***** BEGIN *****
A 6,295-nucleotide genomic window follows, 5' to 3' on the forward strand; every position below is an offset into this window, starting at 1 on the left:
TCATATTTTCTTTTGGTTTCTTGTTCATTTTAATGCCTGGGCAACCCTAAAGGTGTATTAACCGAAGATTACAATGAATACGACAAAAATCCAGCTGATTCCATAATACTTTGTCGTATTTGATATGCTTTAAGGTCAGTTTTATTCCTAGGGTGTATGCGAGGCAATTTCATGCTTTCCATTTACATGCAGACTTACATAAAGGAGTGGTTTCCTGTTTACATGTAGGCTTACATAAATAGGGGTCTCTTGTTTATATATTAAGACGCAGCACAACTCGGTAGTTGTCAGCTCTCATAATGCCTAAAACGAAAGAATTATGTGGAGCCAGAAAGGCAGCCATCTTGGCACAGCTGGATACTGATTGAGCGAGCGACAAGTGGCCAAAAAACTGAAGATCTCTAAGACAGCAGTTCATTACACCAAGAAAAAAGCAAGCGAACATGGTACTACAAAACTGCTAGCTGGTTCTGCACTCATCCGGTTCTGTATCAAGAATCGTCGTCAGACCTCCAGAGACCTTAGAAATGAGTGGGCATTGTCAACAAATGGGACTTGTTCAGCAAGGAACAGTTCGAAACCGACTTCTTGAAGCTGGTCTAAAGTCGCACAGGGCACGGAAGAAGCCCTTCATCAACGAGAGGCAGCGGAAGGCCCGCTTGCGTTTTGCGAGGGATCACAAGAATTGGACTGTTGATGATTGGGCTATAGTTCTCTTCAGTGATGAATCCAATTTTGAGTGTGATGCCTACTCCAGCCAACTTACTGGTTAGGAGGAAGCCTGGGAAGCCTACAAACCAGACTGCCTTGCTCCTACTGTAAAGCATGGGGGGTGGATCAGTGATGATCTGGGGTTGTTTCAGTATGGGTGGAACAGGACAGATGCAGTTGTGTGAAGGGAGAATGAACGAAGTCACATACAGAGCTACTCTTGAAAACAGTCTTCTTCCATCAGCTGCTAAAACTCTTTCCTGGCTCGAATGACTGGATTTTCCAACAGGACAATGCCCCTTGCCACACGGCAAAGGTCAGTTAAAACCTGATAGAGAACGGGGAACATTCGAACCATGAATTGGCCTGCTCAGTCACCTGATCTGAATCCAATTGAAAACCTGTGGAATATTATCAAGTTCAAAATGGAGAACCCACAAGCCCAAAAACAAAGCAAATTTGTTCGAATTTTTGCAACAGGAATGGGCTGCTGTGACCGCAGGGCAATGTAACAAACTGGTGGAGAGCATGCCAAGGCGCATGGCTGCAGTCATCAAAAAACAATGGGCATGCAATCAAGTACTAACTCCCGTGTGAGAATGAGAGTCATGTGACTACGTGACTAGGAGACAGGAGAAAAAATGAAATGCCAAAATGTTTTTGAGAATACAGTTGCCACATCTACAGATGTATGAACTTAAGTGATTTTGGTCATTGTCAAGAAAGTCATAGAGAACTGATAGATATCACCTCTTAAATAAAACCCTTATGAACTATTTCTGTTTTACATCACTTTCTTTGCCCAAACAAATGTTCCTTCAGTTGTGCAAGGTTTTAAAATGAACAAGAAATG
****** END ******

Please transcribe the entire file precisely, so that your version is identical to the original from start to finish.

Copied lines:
A 6,295-nucleotide genomic window follows, 5' to 3' on the forward strand; every position below is an offset into this window, starting at 1 on the left:
TCATATTTTCTTTTGGTTTCTTGTTCATTTTAATGCCTGGGCAACCCTAAAGGTGTATTAACCGAAGATTACAATGAATACGACAAAAATCCAGCTGATTCCATAATACTTTGTCGTATTTGATATGCTTTAAGGTCAGTTTTATTCCTAGGGTGTATGCGAGGCAATTTCATGCTTTCCATTTACATGCAGACTTACATAAAGGAGTGGTTTCCTGTTTACATGTAGGCTTACATAAATAGGGGTCTCTTGTTTATATATTAAGACGCAGCACAACTCGGTAGTTGTCAGCTCTCATAATGCCTAAAACGAAAGAATTATGTGGAGCCAGAAAGGCAGCCATCTTGGCACAGCTGGATACTGATTGAGCGAGCGACAAGTGGCCAAAAAACTGAAGATCTCTAAGACAGCAGTTCATTACACCAAGAAAAAAGCAAGCGAACATGGTACTACAAAACTGCTAGCTGGTTCTGCACTCATCCGGTTCTGTATCAAGAATCGTCGTCAGACCTCCAGAGACCTTAGAAATGAGTGGGCATTGTCAACAAATGGGACTTGTTCAGCAAGGAACAGTTCGAAACCGACTTCTTGAAGCTGGTCTAAAGTCGCACAGGGCACGGAAGAAGCCCTTCATCAACGAGAGGCAGCGGAAGGCCCGCTTGCGTTTTGCGAGGGATCACAAGAATTGGACTGTTGATGATTGGGCTATAGTTCTCTTCAGTGATGAATCCAATTTTGAGTGTGATGCCTACTCCAGCCAACTTACTGGTTAGGAGGAAGCCTGGGAAGCCTACAAACCAGACTGCCTTGCTCCTACTGTAAAGCATGGGGGGTGGATCAGTGATGATCTGGGGTTGTTTCAGTATGGGTGGAACAGGACAGATGCAGTTGTGTGAAGGGAGAATGAACGAAGTCACATACAGAGCTACTCTTGAAAACAGTCTTCTTCCATCAGCTGCTAAAACTCTTTCCTGGCTCGAATGACTGGATTTTCCAACAGGACAATGCCCCTTGCCACACGGCAAAGGTCAGTTAAAACCTGATAGAGAACGGGGAACATTCGAACCATGAATTGGCCTGCTCAGTCACCTGATCTGAATCCAATTGAAAACCTGTGGAATATTATCAAGTTCAAAATGGAGAACCCACAAGCCCAAAAACAAAGCAAATTTGTTCGAATTTTTGCAACAGGAATGGGCTGCTGTGACCGCAGGGCAATGTAACAAACTGGTGGAGAGCATGCCAAGGCGCATGGCTGCAGTCATCAAAAAACAATGGGCATGCAATCAAGTACTAACTCCCGTGTGAGAATGAGAGTCATGTGACTACGTGACTAGGAGACAGGAGAAAAAATGAAATGCCAAAATGTTTTTGAGAATACAGTTGCCACATCTACAGATGTATGAACTTAAGTGATTTTGGTCATTGTCAAGAAAGTCATAGAGAACTGATAGATATCACCTCTTAAATAAAACCCTTATGAACTATTTCTGTTTTACATCACTTTCTTTGCCCAAACAAATGTTCCTTCAGTTGTGCAAGGTTTTAAAATGAACAAGAAATG